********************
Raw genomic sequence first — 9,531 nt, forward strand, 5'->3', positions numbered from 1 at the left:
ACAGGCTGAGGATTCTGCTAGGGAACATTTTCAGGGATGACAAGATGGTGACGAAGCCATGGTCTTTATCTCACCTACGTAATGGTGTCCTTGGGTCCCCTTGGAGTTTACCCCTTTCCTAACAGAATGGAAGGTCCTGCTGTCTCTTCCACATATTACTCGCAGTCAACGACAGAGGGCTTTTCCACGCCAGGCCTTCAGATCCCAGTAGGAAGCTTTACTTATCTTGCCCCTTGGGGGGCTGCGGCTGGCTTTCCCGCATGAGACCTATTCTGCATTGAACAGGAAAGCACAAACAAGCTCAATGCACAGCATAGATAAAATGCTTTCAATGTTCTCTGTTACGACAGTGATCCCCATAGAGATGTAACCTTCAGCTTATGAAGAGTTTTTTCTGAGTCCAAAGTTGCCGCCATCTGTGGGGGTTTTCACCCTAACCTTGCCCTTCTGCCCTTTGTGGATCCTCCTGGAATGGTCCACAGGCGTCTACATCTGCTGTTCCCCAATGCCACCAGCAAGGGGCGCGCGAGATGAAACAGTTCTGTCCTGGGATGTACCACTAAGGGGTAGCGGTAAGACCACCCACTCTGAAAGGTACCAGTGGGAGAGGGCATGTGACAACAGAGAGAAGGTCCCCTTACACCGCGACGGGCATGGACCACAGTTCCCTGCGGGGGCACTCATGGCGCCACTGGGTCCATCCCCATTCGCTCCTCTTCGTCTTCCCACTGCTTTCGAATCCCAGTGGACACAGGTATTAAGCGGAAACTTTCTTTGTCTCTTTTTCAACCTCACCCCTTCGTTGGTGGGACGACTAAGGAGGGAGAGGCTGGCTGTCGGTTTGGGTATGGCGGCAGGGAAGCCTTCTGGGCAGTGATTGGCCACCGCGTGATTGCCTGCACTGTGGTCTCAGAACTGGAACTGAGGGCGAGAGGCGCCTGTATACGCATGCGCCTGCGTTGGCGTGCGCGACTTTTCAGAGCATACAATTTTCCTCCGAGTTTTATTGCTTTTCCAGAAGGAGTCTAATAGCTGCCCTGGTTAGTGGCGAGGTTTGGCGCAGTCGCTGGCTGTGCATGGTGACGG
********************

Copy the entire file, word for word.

Raw genomic sequence first — 9,531 nt, forward strand, 5'->3', positions numbered from 1 at the left:
ACAGGCTGAGGATTCTGCTAGGGAACATTTTCAGGGATGACAAGATGGTGACGAAGCCATGGTCTTTATCTCACCTACGTAATGGTGTCCTTGGGTCCCCTTGGAGTTTACCCCTTTCCTAACAGAATGGAAGGTCCTGCTGTCTCTTCCACATATTACTCGCAGTCAACGACAGAGGGCTTTTCCACGCCAGGCCTTCAGATCCCAGTAGGAAGCTTTACTTATCTTGCCCCTTGGGGGGCTGCGGCTGGCTTTCCCGCATGAGACCTATTCTGCATTGAACAGGAAAGCACAAACAAGCTCAATGCACAGCATAGATAAAATGCTTTCAATGTTCTCTGTTACGACAGTGATCCCCATAGAGATGTAACCTTCAGCTTATGAAGAGTTTTTTCTGAGTCCAAAGTTGCCGCCATCTGTGGGGGTTTTCACCCTAACCTTGCCCTTCTGCCCTTTGTGGATCCTCCTGGAATGGTCCACAGGCGTCTACATCTGCTGTTCCCCAATGCCACCAGCAAGGGGCGCGCGAGATGAAACAGTTCTGTCCTGGGATGTACCACTAAGGGGTAGCGGTAAGACCACCCACTCTGAAAGGTACCAGTGGGAGAGGGCATGTGACAACAGAGAGAAGGTCCCCTTACACCGCGACGGGCATGGACCACAGTTCCCTGCGGGGGCACTCATGGCGCCACTGGGTCCATCCCCATTCGCTCCTCTTCGTCTTCCCACTGCTTTCGAATCCCAGTGGACACAGGTATTAAGCGGAAACTTTCTTTGTCTCTTTTTCAACCTCACCCCTTCGTTGGTGGGACGACTAAGGAGGGAGAGGCTGGCTGTCGGTTTGGGTATGGCGGCAGGGAAGCCTTCTGGGCAGTGATTGGCCACCGCGTGATTGCCTGCACTGTGGTCTCAGAACTGGAACTGAGGGCGAGAGGCGCCTGTATACGCATGCGCCTGCGTTGGCGTGCGCGACTTTTCAGAGCATACAATTTTCCTCCGAGTTTTATTGCTTTTCCAGAAGGAGTCTAATAGCTGCCCTGGTTAGTGGCGAGGTTTGGCGCAGTCGCTGGCTGTGCATGGTGACGG